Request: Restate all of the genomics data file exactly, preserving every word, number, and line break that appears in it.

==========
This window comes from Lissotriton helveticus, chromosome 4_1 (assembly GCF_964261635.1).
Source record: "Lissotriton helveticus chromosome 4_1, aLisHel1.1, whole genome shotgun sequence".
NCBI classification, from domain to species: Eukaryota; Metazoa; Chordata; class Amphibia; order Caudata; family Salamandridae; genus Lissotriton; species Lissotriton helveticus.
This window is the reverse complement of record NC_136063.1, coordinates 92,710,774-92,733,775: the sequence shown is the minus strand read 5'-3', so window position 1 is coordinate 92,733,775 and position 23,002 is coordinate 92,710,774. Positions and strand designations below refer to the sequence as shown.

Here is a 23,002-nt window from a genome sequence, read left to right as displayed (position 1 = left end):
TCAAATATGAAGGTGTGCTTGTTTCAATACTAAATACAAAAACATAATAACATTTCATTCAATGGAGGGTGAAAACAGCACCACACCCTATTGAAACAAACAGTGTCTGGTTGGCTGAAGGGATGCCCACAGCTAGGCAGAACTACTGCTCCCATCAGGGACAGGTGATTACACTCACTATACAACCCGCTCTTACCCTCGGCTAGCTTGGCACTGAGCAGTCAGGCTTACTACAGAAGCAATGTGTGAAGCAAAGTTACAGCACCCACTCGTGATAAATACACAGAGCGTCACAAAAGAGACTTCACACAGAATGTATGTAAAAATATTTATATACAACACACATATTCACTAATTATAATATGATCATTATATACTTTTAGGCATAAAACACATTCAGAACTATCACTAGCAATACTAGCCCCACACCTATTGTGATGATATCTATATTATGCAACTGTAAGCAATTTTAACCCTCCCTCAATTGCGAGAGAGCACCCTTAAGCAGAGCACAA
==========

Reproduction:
This window comes from Lissotriton helveticus, chromosome 4_1 (assembly GCF_964261635.1).
Source record: "Lissotriton helveticus chromosome 4_1, aLisHel1.1, whole genome shotgun sequence".
NCBI classification, from domain to species: Eukaryota; Metazoa; Chordata; class Amphibia; order Caudata; family Salamandridae; genus Lissotriton; species Lissotriton helveticus.
This window is the reverse complement of record NC_136063.1, coordinates 92,710,774-92,733,775: the sequence shown is the minus strand read 5'-3', so window position 1 is coordinate 92,733,775 and position 23,002 is coordinate 92,710,774. Positions and strand designations below refer to the sequence as shown.

Here is a 23,002-nt window from a genome sequence, read left to right as displayed (position 1 = left end):
TCAAATATGAAGGTGTGCTTGTTTCAATACTAAATACAAAAACATAATAACATTTCATTCAATGGAGGGTGAAAACAGCACCACACCCTATTGAAACAAACAGTGTCTGGTTGGCTGAAGGGATGCCCACAGCTAGGCAGAACTACTGCTCCCATCAGGGACAGGTGATTACACTCACTATACAACCCGCTCTTACCCTCGGCTAGCTTGGCACTGAGCAGTCAGGCTTACTACAGAAGCAATGTGTGAAGCAAAGTTACAGCACCCACTCGTGATAAATACACAGAGCGTCACAAAAGAGACTTCACACAGAATGTATGTAAAAATATTTATATACAACACACATATTCACTAATTATAATATGATCATTATATACTTTTAGGCATAAAACACATTCAGAACTATCACTAGCAATACTAGCCCCACACCTATTGTGATGATATCTATATTATGCAACTGTAAGCAATTTTAACCCTCCCTCAATTGCGAGAGAGCACCCTTAAGCAGAGCACAA